Public Health Relevance

Substance use disorders are a major public health problem, are linked to serious morbidity and mortality, and are strongly linked to other co-occurring psychiatric disorders such as attention deficit hyperactivity disorder (ADHD), depression, and antisocial behaviors that have a highly negative impact on individuals and society. Developing statistical methodology for describing how substance use and other psychiatric disorders change and inter-relate over time will clarify their temporal relationships and may lead to a clearer understanding of how to successfully prevent and treat these conditions. These novel methods will be used to answer important questions about how alcohol, cigarettes, marijuana, and other illicit drugs inter-relate with each other and with ADHD, using data from two clinical trials of adolescents in treatment for ADHD and substance use disorders and more generally, the novel methods will facilitate the understanding of temporal relationships among any longitudinal outcomes with different distributions.

National Institute of Health (NIH)
National Institute on Drug Abuse (NIDA)
Research Project (R01)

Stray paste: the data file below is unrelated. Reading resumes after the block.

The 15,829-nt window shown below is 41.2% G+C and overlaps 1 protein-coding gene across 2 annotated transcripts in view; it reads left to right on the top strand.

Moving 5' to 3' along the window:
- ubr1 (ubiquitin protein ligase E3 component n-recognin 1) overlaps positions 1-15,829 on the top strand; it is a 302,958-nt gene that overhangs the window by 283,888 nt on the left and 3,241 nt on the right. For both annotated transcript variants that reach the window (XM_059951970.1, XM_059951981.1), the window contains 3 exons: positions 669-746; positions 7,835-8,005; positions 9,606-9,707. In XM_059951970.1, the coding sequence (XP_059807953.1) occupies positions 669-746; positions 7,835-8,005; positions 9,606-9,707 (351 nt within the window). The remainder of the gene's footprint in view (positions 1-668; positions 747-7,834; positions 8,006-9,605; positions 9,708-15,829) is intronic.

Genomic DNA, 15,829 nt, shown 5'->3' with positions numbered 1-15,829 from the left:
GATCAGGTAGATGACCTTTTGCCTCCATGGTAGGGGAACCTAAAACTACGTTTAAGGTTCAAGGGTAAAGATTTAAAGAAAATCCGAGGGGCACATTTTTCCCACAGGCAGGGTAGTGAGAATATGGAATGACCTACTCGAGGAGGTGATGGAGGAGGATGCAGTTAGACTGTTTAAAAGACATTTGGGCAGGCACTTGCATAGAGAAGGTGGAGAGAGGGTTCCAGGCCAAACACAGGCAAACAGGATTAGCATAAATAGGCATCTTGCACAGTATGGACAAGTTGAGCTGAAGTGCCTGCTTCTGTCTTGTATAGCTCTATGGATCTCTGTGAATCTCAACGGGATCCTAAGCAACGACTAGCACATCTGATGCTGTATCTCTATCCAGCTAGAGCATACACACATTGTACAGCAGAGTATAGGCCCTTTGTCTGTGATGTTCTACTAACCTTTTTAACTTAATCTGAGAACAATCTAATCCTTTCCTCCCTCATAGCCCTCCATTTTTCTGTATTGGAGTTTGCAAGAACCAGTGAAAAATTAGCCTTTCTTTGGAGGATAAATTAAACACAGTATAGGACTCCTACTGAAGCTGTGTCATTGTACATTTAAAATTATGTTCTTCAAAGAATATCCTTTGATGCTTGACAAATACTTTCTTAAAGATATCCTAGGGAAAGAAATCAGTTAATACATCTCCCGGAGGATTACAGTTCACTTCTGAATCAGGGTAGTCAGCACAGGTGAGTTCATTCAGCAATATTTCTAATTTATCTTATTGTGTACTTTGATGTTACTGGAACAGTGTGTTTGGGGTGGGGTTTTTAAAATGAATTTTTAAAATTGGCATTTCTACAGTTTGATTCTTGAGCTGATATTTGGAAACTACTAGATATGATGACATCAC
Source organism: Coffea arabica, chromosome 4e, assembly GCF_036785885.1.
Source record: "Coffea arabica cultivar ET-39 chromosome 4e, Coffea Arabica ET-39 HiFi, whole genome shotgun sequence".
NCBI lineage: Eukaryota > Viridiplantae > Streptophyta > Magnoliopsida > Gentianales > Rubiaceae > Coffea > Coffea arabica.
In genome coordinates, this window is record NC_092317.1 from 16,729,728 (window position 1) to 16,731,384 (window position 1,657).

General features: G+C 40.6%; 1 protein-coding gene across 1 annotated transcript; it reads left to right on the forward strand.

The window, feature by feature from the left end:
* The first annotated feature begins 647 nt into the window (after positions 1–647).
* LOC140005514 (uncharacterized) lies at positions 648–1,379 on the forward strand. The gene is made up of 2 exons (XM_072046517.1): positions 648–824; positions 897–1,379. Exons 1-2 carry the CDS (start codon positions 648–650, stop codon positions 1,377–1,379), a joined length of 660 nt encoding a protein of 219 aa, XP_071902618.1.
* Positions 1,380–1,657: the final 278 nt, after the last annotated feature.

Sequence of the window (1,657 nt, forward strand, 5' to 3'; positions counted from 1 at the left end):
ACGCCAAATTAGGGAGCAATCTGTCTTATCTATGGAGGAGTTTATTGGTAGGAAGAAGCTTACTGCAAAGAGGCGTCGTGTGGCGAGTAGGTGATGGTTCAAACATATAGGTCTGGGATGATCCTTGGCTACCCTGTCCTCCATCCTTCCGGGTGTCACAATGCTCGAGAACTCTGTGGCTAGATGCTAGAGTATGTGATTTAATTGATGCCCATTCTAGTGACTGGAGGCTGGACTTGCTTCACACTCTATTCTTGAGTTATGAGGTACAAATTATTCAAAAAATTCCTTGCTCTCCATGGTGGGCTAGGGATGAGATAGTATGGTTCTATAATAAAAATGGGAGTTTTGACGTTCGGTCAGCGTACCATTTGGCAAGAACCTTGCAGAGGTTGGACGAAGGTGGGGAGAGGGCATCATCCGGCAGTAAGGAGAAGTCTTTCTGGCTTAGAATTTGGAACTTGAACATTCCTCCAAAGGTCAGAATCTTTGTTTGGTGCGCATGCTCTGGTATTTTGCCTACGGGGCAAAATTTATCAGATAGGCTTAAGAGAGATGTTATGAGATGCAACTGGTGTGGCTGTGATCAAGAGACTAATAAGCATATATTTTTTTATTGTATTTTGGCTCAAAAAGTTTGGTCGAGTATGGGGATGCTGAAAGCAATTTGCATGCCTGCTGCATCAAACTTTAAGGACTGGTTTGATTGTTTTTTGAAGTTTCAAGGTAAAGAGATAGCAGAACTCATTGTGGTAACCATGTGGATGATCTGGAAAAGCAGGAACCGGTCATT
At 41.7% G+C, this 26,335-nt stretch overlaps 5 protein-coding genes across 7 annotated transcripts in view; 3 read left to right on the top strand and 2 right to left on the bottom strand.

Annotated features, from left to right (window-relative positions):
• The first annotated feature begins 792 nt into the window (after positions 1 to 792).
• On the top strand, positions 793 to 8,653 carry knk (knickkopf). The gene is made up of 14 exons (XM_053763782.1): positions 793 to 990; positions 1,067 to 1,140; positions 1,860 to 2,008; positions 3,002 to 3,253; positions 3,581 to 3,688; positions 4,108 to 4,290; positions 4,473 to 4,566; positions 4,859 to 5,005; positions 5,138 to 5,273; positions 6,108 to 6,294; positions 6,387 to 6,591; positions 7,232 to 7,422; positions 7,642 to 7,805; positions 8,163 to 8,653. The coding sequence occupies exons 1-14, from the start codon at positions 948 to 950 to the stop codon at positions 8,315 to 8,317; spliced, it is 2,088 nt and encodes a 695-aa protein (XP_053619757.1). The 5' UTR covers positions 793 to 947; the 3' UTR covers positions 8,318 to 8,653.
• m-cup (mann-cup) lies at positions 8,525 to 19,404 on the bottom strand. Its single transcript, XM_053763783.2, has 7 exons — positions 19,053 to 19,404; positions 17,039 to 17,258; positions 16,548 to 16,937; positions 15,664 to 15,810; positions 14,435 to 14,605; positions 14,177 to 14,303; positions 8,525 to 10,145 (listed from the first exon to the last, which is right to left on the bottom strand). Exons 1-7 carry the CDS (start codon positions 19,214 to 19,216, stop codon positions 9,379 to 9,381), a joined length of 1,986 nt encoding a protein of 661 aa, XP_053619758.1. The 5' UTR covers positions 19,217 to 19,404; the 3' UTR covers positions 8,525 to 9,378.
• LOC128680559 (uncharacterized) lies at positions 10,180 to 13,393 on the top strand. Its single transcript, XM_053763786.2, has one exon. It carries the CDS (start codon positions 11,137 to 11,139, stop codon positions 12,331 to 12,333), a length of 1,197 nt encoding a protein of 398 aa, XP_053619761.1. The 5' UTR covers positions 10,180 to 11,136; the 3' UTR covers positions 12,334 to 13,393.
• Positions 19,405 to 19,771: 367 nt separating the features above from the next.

Project #
Application #
Study Section
Special Emphasis Panel (ZRG1-PSE-P (55))
Program Officer
Kahana, Shoshana Y
Project Start
Project End
Budget Start
Budget End
Support Year
Fiscal Year
Total Cost
Indirect Cost
University of Colorado Denver
Schools of Medicine
United States
Zip Code
Sakai, Joseph T; Dalwani, Manish S; Mikulich-Gilbertson, Susan K et al. (2017) Imaging decision about whether to benefit self by harming others: Adolescents with conduct and substance problems, with or without callous-unemotionality, or developing typically. Psychiatry Res 263:103-112
Al-Tayyib, Alia; Riggs, Paula; Mikulich-Gilbertson, Susan et al. (2017) Prevalence of Nonmedical Use of Prescription Opioids and Association With Co-occurring Substance Use Disorders Among Adolescents in Substance Use Treatment. J Adolesc Health :
Crowley, Thomas J; Dalwani, Manish S; Sakai, Joseph T et al. (2017) Children's brain activation during risky decision-making: A contributor to substance problems? Drug Alcohol Depend 178:57-65
Sakai, Joseph T; Dalwani, Manish S; Mikulich-Gilbertson, Susan K et al. (2016) A Behavioral Measure of Costly Helping: Replicating and Extending the Association with Callous Unemotional Traits in Male Adolescents. PLoS One 11:e0151678